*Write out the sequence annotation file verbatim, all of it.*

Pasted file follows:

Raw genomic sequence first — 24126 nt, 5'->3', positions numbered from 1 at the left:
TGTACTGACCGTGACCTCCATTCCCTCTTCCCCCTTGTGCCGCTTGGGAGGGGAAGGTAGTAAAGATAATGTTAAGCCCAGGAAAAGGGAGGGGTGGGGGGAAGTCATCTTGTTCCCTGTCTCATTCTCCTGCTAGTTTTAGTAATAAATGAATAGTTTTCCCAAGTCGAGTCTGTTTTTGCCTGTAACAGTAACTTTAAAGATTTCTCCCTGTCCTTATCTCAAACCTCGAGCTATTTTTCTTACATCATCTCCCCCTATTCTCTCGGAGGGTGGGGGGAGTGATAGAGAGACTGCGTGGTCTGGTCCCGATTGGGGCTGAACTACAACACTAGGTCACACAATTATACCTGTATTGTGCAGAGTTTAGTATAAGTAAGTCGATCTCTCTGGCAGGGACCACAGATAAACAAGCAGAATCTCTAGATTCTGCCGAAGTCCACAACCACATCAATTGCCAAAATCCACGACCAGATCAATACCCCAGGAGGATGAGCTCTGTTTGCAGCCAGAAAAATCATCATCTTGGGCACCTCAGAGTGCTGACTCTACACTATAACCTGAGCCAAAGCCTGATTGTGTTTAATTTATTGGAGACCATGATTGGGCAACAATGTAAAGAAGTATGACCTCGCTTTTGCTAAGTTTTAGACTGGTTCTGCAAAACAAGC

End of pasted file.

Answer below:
Raw genomic sequence first — 24126 nt, 5'->3', positions numbered from 1 at the left:
TGTACTGACCGTGACCTCCATTCCCTCTTCCCCCTTGTGCCGCTTGGGAGGGGAAGGTAGTAAAGATAATGTTAAGCCCAGGAAAAGGGAGGGGTGGGGGGAAGTCATCTTGTTCCCTGTCTCATTCTCCTGCTAGTTTTAGTAATAAATGAATAGTTTTCCCAAGTCGAGTCTGTTTTTGCCTGTAACAGTAACTTTAAAGATTTCTCCCTGTCCTTATCTCAAACCTCGAGCTATTTTTCTTACATCATCTCCCCCTATTCTCTCGGAGGGTGGGGGGAGTGATAGAGAGACTGCGTGGTCTGGTCCCGATTGGGGCTGAACTACAACACTAGGTCACACAATTATACCTGTATTGTGCAGAGTTTAGTATAAGTAAGTCGATCTCTCTGGCAGGGACCACAGATAAACAAGCAGAATCTCTAGATTCTGCCGAAGTCCACAACCACATCAATTGCCAAAATCCACGACCAGATCAATACCCCAGGAGGATGAGCTCTGTTTGCAGCCAGAAAAATCATCATCTTGGGCACCTCAGAGTGCTGACTCTACACTATAACCTGAGCCAAAGCCTGATTGTGTTTAATTTATTGGAGACCATGATTGGGCAACAATGTAAAGAAGTATGACCTCGCTTTTGCTAAGTTTTAGACTGGTTCTGCAAAACAAGC